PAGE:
With their lively horn section and charming frontwoman Kam Franklin, Houston’s retro-R&B band the Suffers might look like another Sharon Jones & the Dap Kings on the surface. However, the 10-member group’s albums and live shows are less driven by showmanship and funk and more by slow-stewing, stylish ’70s grooves and sexy love songs — more Al Green and Patti LaBelle than James Brown and Aretha Franklin. They’ve been working their way up the late-night TV shows and summer festival circuit since a big coming-out at South by Southwest in March. Austin-based rockers the Heavenly States open, led by Owatonna, Minn., native Ted Nesseth. (8:30 p.m. Sun., 7th Street Entry, $10-$12.) Riemenschneider


With many songs about loss, getting lost and finding redemption, Heartless Bastards frontwoman Erika Wennerstrom is one of rock’s most unsung songwriters of the past decade, which might either have to do with the fact that she’s a woman playing heavy, Zeppelin-ized rock, or because her Austin, Texas-based band itself has turned into quite a towering force — a true powerhouse in concert. Their latest album, “Restless Ones,” produced by St. Vincent cohort John Congleton, adds a little more ’60s psychedelia without taking anything away. Hold Steady frontman Craig Finn returns home as the tour opener to preview his second solo album, “Faith in the Future,” due Sept. 11. (8:30 p.m. Mon., First Avenue, $20.) Riemenschneider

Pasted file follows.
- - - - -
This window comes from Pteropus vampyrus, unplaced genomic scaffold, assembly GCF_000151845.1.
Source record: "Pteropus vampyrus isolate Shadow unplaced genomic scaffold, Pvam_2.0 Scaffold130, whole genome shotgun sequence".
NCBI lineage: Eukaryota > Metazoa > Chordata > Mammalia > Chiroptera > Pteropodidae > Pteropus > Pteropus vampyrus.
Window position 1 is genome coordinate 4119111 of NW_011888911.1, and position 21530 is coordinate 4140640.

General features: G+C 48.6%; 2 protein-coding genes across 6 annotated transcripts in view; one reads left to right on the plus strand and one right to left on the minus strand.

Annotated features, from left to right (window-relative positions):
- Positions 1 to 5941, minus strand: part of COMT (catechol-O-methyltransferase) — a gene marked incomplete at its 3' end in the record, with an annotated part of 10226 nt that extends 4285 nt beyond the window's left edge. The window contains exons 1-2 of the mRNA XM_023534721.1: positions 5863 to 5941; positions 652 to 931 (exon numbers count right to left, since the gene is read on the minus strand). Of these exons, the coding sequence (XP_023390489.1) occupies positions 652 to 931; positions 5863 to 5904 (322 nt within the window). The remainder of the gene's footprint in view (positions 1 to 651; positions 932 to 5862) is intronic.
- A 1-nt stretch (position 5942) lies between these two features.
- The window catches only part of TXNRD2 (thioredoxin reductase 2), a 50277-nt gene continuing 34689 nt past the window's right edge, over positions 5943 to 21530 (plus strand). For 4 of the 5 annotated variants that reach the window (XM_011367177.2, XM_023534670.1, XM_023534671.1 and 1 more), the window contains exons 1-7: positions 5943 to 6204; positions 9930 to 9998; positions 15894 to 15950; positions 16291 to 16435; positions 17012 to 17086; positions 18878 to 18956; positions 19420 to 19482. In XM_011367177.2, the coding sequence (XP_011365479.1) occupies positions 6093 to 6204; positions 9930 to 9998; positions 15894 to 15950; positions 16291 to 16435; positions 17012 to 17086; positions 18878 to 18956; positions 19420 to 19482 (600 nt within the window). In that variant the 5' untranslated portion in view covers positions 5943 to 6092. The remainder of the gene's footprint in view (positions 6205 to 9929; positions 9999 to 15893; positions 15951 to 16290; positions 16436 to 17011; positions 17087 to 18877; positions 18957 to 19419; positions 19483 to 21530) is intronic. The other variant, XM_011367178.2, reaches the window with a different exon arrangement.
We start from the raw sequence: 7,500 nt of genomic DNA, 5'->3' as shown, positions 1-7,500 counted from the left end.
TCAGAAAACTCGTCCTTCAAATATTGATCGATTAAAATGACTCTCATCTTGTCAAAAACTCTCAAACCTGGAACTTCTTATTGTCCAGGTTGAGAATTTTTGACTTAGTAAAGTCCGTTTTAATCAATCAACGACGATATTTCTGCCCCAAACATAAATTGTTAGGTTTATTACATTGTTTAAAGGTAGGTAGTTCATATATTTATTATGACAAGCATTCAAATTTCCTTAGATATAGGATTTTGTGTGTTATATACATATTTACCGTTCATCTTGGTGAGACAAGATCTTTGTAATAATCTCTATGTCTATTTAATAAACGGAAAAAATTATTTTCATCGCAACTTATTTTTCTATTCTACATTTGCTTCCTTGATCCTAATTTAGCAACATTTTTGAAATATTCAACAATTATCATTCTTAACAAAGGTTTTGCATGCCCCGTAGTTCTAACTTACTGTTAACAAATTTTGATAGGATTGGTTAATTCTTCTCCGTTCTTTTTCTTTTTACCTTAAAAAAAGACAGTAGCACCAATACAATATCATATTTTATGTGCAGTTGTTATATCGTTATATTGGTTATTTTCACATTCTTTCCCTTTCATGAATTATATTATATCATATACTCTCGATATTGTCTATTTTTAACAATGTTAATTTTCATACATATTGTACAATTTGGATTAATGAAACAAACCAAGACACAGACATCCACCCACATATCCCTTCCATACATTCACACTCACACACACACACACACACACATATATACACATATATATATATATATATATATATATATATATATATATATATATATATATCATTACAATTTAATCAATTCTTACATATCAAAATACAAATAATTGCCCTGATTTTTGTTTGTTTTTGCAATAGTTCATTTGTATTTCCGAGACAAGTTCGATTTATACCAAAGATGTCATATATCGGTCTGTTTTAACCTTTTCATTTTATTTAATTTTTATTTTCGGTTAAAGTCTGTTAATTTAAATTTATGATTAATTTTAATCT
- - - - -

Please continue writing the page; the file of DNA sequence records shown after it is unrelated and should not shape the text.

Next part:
On this year’s Dave Matthews Band tour, there have been various surprise guests including saxophonist Branford Marsalis, singer Emmylou Harris and guitarist Warren Haynes. Sets have sometimes included covers (Neil Young, Bob Dylan, Prince, John Denver, Peter Gabriel) and DMB songs that haven’t been performed live before (“Virginia in the Rain,” “Death on the High Seas”). In its first Twin Cities appearance since a 2012 performance at the now-defunct River’s Edge Music Festival in St. Paul, DMB might spring surprises but one thing seems certain: The evening will open with an acoustic set — including Matthews working solo for a bit — and close with a post-intermission electric set. (7 p.m. Wed., Xcel Energy Center, $55-$85.) Bream